It’s time for another #ThrowbackThursday from Nebraska Memories!
In this week’s 9 1/2″ x 7 1/2″ black and white photograph, there are four eighth grade students serving as safety patrol officers. They are gathered outside of Jackson School in Omaha, Nebraska with a police officer.
Safety patrol began in 1924. It was a joint effort between Miss Marie Wetzel, Principal at Farnam Street School, the Police Commissioner, and the Omaha Safety Council. The Omaha Police Department provided training for the student crossing guards and issued badges and identity cards. The program started with seven boys at Farnam and grew to include every elementary school in the district. When Farnam Street School closed in 1926, the students attended the new Jackson School. The safety patrol program was the first of its kind and served as a model for other schools across the country.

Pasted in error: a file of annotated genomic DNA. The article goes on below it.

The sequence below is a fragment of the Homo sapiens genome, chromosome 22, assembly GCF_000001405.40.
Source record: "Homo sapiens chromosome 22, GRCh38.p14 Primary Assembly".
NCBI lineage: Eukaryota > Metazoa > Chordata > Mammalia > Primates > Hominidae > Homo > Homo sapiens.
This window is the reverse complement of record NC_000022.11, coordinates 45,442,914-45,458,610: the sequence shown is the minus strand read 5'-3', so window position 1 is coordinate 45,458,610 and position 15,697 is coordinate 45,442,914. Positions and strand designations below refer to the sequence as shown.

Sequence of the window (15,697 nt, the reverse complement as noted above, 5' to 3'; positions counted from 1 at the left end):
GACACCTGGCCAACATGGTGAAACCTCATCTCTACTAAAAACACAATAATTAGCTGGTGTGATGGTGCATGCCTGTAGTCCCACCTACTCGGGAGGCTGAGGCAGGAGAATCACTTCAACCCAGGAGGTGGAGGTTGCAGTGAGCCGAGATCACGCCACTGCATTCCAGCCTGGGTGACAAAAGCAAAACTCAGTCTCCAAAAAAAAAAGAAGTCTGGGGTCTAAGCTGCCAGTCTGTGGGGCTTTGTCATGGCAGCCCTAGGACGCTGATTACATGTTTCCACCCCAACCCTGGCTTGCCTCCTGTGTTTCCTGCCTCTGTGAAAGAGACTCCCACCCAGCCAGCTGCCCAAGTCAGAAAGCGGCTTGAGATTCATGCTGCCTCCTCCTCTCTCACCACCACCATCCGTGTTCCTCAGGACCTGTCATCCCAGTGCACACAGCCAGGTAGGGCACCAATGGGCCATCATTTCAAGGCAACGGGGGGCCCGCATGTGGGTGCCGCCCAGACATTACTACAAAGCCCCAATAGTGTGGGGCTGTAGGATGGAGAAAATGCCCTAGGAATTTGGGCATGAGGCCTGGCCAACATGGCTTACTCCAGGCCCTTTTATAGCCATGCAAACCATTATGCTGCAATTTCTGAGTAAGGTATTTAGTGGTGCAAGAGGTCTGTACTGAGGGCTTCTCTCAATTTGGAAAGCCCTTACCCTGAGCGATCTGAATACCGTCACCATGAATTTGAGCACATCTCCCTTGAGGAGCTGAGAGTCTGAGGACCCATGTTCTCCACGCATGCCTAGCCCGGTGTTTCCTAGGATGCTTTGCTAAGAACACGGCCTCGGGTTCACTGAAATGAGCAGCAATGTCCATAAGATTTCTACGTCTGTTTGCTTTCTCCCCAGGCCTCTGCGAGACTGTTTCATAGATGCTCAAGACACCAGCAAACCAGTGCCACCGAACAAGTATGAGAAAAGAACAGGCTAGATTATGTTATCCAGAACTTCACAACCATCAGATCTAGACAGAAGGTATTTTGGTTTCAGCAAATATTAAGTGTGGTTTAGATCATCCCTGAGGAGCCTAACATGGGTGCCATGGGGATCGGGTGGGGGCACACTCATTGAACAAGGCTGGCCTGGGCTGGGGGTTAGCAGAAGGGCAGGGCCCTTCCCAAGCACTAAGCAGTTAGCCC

This week’s image is published and owned by Omaha Public Schools and the Educational Research Library. Historical materials have been located in various departments and school buildings. Many schools still maintain their own collections. In 2003, staff from the Educational Research Library began collecting and organizing these materials in a central location. This collection is a small part of the District’s long history.
Check out this collection and many more on the Nebraska Memories archive.
Nebraska Memories is a cooperative project to digitize Nebraska-related historical and cultural heritage materials and make them available to researchers of all ages via the Internet. The Nebraska Memories archive is brought to you by the Nebraska Library Commission. If your institution is interested in participating in Nebraska Memories, see http://nlc.nebraska.gov/nebraskamemories/participation.aspx for more information.